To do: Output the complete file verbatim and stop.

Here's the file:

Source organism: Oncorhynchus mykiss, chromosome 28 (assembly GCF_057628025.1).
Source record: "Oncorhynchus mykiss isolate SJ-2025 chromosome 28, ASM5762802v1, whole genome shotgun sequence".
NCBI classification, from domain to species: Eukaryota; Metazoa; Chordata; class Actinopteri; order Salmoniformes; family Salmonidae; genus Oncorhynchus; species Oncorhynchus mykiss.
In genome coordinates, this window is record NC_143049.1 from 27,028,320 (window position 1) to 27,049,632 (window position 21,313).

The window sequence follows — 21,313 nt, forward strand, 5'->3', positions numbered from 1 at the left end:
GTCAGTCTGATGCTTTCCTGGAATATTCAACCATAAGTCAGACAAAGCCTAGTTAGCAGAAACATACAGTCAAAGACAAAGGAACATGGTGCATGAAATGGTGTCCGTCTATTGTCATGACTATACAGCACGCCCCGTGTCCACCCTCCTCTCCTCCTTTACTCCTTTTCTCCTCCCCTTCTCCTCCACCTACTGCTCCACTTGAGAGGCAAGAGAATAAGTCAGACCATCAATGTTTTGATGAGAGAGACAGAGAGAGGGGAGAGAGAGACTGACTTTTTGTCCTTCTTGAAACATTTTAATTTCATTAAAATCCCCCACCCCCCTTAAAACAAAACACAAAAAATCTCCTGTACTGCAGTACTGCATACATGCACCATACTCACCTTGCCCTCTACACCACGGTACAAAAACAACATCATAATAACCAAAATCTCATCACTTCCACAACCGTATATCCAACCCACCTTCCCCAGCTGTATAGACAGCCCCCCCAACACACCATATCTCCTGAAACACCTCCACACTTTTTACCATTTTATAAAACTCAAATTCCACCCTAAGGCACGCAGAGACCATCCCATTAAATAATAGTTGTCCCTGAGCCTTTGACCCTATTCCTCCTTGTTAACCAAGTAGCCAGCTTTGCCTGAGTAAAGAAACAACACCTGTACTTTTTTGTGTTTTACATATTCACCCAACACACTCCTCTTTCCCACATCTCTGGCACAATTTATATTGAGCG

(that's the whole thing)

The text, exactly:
Source organism: Oncorhynchus mykiss, chromosome 28 (assembly GCF_057628025.1).
Source record: "Oncorhynchus mykiss isolate SJ-2025 chromosome 28, ASM5762802v1, whole genome shotgun sequence".
NCBI classification, from domain to species: Eukaryota; Metazoa; Chordata; class Actinopteri; order Salmoniformes; family Salmonidae; genus Oncorhynchus; species Oncorhynchus mykiss.
In genome coordinates, this window is record NC_143049.1 from 27,028,320 (window position 1) to 27,049,632 (window position 21,313).

The window sequence follows — 21,313 nt, forward strand, 5'->3', positions numbered from 1 at the left end:
GTCAGTCTGATGCTTTCCTGGAATATTCAACCATAAGTCAGACAAAGCCTAGTTAGCAGAAACATACAGTCAAAGACAAAGGAACATGGTGCATGAAATGGTGTCCGTCTATTGTCATGACTATACAGCACGCCCCGTGTCCACCCTCCTCTCCTCCTTTACTCCTTTTCTCCTCCCCTTCTCCTCCACCTACTGCTCCACTTGAGAGGCAAGAGAATAAGTCAGACCATCAATGTTTTGATGAGAGAGACAGAGAGAGGGGAGAGAGAGACTGACTTTTTGTCCTTCTTGAAACATTTTAATTTCATTAAAATCCCCCACCCCCCTTAAAACAAAACACAAAAAATCTCCTGTACTGCAGTACTGCATACATGCACCATACTCACCTTGCCCTCTACACCACGGTACAAAAACAACATCATAATAACCAAAATCTCATCACTTCCACAACCGTATATCCAACCCACCTTCCCCAGCTGTATAGACAGCCCCCCCAACACACCATATCTCCTGAAACACCTCCACACTTTTTACCATTTTATAAAACTCAAATTCCACCCTAAGGCACGCAGAGACCATCCCATTAAATAATAGTTGTCCCTGAGCCTTTGACCCTATTCCTCCTTGTTAACCAAGTAGCCAGCTTTGCCTGAGTAAAGAAACAACACCTGTACTTTTTTGTGTTTTACATATTCACCCAACACACTCCTCTTTCCCACATCTCTGGCACAATTTATATTGAGCG